Monday, October 10, 2005

Musings on an teanga Ghaeilge

I've been thinking about the Irish languge. It's a great and beautiful language but its also difficult. Its not too hard to read, it's slightly more difficult to listen to (especially if you are a beginner) but why is it so difficult to write?

What makes it so difficult to put English into Irish? Does it get any easier as you go?


At 10:44 PM, Blogger Nicole said...

I always find it the most difficult to speak in another language, followed closely by writing in that language (for me it isn't specific to Irish -- I have trouble with them all).

I've found that my best learning aid is my husband, whom I constantly ask questions of and who is kind enough to look over most of my posts for me. (This makes me appear as if I have more Irish than I actually do.) Most people aren't lucky enough to sleep next to an Irish teacher, so this method wouldn't work for most.

For verbs, I found (and find) progressive drills helpful. (e.g., I sit. Do you sit? You sit. Does he sit? etc.) I used to think my French teachers were idiotic for making us write out verb conjugations over and over, but by golly I know my French verbs even though I very rarely have to use the language any more.

Most days I try to think of something I'd like to say in Irish and practice saying it over and over to myself. (I talk to myself a lot anyway, so the only unusual part is the language.)

The blog work you're doing is really good practice. It *will* get easier -- and then, I think, it'll get harder again -- I find that the more I know, the more I want to express myself and I find myself bumping up against the walls of my lack of learning and/or memory.

At 9:48 AM, Blogger Aingeal said...

Good point. My teacher also uses the verb paradigm that way which we memorize with every new verb we learn, its helpful. I think I need a review of tense and verbs again. I find myself forgetting somethings.

Its great that your husband is an Irish teacher. I wish I had someone to speak Irish with on a daily basis, thats the best way to learn.....

At 12:27 PM, Blogger Cionaodh said...

A Aingeal - as regards your question on this post . . . it *does* get easier. Gradually. And in direct relation to how much time you put in.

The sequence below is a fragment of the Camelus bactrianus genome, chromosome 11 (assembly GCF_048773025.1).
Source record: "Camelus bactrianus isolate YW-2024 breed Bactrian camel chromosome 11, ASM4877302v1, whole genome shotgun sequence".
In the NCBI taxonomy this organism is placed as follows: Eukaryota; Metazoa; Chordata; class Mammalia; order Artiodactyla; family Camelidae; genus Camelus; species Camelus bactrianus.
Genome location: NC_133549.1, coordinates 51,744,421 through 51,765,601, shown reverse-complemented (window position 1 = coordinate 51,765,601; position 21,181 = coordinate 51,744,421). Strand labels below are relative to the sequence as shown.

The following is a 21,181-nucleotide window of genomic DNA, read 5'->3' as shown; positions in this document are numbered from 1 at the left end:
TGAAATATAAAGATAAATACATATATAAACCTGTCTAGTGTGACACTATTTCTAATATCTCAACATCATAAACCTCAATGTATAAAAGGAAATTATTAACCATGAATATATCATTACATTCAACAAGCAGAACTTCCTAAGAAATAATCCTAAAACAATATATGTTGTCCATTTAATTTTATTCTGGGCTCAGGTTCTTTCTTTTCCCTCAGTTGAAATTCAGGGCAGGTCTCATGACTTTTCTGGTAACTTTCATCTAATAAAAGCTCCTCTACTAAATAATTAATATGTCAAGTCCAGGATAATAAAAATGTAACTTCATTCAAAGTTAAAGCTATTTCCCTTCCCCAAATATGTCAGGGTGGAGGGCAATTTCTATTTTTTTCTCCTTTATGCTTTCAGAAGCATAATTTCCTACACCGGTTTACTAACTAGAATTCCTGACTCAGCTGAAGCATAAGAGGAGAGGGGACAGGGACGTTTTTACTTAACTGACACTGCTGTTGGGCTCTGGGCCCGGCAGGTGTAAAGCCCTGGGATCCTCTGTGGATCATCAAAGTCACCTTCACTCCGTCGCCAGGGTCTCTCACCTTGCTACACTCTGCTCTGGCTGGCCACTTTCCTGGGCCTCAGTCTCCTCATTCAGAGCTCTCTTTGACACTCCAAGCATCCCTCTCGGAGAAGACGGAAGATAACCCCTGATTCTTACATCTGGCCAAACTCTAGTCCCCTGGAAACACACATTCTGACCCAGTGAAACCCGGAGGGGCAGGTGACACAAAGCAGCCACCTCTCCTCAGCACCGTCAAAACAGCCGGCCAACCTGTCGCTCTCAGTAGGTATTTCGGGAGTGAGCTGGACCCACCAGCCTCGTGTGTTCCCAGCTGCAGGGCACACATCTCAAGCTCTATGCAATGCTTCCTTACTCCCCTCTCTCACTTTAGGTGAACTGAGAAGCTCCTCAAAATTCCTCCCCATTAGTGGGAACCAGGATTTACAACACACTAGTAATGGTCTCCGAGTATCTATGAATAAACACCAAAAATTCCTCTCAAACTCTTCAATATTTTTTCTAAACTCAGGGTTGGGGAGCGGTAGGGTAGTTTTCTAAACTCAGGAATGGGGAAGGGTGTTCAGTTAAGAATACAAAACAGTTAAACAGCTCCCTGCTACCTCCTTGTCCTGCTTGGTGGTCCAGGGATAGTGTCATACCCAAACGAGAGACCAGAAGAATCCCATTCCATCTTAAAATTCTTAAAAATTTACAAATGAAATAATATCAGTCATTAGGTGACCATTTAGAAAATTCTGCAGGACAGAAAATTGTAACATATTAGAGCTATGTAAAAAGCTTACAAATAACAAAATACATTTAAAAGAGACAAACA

Re: verbs --

As you learn a new verb in all its tenses & moods, you might like to collect it all onto a page. Try this & see if it helps:
(be sure the V, C & B are capitalized, lest you get the dreaded Monkey Error {which I just did by accidentally using lowercases}. ;-)

For each verb you learn, you should have one of these sheets fully completed. Before you know it you'll have your very own verb conjugation book which you can clip together in a notebook, alphabetize, etc.

On a tangential note, if you're interested, I have a set of handouts I use in class to help students learn how to conjugate regular verbs, a copy can be e-mailed on request. For the irregular verbs, you just have to learn them separately, alas.

Le meas,

At 1:22 PM, Blogger Aingeal said...

A Chionaodh,
Go raibh maith. Ba mhaith liom do "verb sheet", it maybe a good idea to post it on the "resources" portion of the group site. I'm sure that would be a big help.

At 7:58 AM, Anonymous Anonymous said...

I read all of your blogs with great interest. I'm an Irish language student at the University of Ulster (Ollscoil Uladh) in Cúil Raithin which is on the north coast of Ireland, and subsiqently only around an hours drive from a Gaeltacht area (i nDún na nGall).

Aingeal is very lucky to be living with a fluent speaker but don't let that discourage you. My advice, plain and simple, is to listen to as much Irish as possible. You can get Raidio na Gaeltachta on the internet through RealPlayer. Have it on in the background as you work. Aside from actually talking Irish with people face-to-face, listening is the best method.

As for verbs and spelling, drills are great. I've a folder full of verbs written out over and over again in all their tences. Such fun!

Ádh mór ortsa!

At 10:28 AM, Blogger Aingeal said...

Are on on the IGTF fourm? If so I may "know" who you are. Anyway, unfortuantely I work at a library so listening to anything is out of the question but I am familiar with RNAG and like it alot. I just discovered a great free flash card program for the computer. I also bought a good program too. I have the links on this site..... Free Flash Card Great Program

Where is your folder located at?

At 7:29 AM, Anonymous Anonymous said...

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